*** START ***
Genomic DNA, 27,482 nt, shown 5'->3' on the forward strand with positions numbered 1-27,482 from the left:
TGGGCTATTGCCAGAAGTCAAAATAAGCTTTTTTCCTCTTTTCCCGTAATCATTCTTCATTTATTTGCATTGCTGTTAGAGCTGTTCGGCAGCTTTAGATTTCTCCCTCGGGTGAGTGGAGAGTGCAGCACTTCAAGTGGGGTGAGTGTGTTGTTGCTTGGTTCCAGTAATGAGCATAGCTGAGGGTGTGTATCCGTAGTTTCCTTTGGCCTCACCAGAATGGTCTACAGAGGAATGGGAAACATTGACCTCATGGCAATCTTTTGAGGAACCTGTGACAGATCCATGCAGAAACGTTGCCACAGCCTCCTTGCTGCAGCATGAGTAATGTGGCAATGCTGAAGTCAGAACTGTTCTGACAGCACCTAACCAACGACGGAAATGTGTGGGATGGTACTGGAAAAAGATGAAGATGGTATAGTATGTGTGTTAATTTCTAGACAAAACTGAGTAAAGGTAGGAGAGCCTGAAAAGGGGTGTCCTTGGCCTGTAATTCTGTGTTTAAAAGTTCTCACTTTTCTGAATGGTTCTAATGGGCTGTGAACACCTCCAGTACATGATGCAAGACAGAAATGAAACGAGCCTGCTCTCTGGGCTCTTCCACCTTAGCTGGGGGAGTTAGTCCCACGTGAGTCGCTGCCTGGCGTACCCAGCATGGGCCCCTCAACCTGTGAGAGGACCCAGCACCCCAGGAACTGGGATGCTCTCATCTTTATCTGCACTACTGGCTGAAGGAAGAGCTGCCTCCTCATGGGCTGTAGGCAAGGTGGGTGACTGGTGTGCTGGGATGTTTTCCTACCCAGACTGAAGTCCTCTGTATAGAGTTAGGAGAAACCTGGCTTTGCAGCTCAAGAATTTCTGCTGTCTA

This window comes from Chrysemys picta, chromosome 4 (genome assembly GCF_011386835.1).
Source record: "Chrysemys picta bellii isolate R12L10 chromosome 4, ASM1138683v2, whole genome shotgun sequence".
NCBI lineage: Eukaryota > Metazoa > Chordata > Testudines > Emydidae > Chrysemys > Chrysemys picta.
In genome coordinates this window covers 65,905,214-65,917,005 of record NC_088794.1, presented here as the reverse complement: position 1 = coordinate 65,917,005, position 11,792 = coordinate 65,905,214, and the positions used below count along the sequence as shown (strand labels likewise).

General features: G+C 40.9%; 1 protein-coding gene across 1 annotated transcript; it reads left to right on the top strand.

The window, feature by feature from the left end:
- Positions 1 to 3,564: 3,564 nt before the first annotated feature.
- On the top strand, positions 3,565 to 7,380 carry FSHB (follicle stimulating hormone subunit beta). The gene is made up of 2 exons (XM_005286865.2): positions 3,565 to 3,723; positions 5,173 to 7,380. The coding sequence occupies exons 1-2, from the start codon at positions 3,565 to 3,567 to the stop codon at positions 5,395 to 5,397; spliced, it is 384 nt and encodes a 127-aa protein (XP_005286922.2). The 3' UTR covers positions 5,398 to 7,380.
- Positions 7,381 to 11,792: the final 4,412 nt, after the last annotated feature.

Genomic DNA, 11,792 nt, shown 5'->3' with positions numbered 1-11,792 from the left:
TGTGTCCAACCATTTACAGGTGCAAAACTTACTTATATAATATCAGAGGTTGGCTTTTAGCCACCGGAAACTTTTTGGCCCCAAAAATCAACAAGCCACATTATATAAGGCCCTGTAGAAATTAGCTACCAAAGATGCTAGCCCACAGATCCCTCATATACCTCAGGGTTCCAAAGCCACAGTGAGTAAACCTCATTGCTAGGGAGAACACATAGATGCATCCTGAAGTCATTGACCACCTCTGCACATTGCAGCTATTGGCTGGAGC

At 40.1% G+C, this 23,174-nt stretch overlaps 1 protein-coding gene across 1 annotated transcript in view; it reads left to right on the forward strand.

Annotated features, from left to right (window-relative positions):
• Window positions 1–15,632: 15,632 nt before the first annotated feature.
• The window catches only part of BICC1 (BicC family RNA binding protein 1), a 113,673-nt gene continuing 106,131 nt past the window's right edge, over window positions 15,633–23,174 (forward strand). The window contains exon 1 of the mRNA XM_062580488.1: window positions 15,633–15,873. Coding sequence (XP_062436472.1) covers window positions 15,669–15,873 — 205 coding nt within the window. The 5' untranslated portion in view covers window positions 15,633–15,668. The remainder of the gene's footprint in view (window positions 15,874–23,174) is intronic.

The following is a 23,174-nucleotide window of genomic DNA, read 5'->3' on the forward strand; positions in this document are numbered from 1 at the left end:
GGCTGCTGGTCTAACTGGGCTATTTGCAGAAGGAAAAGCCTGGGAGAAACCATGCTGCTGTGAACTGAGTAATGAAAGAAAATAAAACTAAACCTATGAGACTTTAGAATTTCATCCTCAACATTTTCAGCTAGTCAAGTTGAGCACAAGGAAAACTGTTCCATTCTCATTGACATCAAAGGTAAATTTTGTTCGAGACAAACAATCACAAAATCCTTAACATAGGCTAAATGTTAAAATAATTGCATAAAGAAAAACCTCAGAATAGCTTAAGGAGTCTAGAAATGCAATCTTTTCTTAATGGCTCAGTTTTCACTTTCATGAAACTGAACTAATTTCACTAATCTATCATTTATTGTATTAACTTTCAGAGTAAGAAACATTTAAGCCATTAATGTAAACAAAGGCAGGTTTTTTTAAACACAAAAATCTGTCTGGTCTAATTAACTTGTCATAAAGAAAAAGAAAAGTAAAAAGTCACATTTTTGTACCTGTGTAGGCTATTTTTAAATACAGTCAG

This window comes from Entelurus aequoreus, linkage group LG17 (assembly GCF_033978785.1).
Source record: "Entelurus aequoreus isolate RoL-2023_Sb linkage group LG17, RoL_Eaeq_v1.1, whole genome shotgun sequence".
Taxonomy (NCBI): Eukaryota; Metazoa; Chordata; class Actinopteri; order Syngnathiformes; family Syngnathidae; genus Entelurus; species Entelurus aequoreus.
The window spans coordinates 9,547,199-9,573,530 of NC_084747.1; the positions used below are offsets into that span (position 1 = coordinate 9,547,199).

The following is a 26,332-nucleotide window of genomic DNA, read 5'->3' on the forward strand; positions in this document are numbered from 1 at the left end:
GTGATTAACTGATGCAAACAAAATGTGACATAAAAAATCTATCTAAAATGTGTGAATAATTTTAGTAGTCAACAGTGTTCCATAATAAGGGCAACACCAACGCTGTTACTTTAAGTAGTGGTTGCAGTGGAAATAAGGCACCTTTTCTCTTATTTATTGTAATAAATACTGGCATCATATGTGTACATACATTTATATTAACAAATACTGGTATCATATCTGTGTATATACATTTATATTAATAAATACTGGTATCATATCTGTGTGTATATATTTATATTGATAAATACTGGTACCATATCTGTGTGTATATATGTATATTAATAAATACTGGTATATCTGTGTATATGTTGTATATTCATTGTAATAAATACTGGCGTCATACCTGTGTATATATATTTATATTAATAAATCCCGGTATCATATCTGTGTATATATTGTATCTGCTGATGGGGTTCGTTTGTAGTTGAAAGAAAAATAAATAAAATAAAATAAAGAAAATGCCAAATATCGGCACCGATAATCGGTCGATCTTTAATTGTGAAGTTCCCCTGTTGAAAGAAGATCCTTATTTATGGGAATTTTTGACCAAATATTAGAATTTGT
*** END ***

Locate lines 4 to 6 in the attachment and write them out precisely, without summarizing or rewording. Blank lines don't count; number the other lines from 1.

Source record: "Chrysemys picta bellii isolate R12L10 chromosome 4, ASM1138683v2, whole genome shotgun sequence".
NCBI lineage: Eukaryota > Metazoa > Chordata > Testudines > Emydidae > Chrysemys > Chrysemys picta.
In genome coordinates this window covers 65,905,214-65,917,005 of record NC_088794.1, presented here as the reverse complement: position 1 = coordinate 65,917,005, position 11,792 = coordinate 65,905,214, and the positions used below count along the sequence as shown (strand labels likewise).